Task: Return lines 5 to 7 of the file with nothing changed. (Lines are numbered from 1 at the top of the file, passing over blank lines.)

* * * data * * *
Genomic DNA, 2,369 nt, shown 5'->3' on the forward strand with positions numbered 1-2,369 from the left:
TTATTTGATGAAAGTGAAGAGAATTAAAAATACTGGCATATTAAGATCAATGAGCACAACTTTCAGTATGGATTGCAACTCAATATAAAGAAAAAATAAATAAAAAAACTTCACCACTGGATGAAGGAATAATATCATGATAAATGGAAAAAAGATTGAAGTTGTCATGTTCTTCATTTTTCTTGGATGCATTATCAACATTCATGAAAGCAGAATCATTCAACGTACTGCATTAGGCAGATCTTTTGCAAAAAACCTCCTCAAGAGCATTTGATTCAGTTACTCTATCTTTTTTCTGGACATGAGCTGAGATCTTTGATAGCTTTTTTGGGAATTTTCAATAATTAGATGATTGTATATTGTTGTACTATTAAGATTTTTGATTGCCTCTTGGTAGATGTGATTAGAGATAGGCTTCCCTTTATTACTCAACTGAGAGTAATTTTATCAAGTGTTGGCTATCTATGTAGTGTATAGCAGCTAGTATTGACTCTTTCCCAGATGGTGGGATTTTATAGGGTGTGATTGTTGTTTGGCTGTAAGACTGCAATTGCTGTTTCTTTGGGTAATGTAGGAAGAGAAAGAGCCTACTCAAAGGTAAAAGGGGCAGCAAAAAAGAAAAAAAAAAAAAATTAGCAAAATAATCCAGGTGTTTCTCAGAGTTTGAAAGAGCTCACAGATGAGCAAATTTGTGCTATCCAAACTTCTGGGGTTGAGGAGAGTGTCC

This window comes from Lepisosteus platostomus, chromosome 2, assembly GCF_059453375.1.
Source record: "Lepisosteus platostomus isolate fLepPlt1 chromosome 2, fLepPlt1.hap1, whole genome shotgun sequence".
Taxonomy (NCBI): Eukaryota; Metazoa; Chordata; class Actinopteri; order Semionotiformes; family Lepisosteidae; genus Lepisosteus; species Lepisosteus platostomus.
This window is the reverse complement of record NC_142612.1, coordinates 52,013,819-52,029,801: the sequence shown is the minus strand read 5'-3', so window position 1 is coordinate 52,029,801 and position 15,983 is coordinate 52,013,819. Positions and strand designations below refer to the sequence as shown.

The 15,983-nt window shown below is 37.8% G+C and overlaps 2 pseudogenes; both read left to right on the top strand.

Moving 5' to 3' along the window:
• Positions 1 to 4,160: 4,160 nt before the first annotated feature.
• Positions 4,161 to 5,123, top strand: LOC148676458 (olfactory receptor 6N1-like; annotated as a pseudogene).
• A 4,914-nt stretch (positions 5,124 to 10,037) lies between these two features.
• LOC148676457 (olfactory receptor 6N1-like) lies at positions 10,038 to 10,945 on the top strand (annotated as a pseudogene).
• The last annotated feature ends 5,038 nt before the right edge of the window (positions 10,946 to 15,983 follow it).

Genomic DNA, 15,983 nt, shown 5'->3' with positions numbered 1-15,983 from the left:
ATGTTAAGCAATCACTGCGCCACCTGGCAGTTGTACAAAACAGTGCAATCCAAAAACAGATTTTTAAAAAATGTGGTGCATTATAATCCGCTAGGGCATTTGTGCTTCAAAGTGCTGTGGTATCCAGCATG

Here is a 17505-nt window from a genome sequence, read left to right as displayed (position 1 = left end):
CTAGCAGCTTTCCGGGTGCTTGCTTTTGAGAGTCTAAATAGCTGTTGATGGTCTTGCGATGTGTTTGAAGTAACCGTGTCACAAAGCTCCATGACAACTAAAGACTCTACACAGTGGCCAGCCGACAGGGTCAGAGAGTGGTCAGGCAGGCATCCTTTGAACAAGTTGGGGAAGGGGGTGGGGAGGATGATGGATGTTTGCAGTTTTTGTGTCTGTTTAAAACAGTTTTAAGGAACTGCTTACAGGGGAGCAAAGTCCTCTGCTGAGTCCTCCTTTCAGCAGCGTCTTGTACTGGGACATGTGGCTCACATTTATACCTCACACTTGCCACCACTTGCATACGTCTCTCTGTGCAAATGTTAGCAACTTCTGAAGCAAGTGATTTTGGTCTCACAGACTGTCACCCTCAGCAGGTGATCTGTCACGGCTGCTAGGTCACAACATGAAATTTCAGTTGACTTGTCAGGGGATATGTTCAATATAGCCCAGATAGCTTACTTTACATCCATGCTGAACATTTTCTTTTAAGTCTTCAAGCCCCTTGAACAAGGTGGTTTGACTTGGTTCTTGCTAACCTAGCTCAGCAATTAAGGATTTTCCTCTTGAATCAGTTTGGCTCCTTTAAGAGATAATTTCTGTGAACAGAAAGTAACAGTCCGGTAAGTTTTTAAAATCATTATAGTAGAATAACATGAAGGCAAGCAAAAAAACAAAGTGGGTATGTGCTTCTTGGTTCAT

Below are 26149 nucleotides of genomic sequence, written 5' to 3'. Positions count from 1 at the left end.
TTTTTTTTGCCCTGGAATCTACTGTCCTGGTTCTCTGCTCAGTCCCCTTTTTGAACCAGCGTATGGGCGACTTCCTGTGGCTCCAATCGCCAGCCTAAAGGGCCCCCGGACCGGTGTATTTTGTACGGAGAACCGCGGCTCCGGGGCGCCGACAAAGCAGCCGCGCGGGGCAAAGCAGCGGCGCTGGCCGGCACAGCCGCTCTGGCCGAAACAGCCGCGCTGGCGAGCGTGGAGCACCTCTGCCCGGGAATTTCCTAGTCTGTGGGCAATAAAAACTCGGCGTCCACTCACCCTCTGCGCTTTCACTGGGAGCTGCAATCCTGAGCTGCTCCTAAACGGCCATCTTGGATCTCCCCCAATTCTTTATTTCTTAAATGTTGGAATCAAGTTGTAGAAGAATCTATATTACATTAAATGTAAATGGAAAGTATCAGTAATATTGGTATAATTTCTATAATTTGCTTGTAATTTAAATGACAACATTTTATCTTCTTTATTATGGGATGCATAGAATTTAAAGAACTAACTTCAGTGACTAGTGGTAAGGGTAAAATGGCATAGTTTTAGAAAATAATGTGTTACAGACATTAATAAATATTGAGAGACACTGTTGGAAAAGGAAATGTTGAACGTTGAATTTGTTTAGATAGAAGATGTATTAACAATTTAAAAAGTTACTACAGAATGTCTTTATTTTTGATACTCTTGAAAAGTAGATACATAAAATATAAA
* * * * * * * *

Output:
Taxonomy (NCBI): Eukaryota; Metazoa; Chordata; class Actinopteri; order Semionotiformes; family Lepisosteidae; genus Lepisosteus; species Lepisosteus platostomus.
This window is the reverse complement of record NC_142612.1, coordinates 52,013,819-52,029,801: the sequence shown is the minus strand read 5'-3', so window position 1 is coordinate 52,029,801 and position 15,983 is coordinate 52,013,819. Positions and strand designations below refer to the sequence as shown.

The 15,983-nt window shown below is 37.8% G+C and overlaps 2 pseudogenes; both read left to right on the top strand.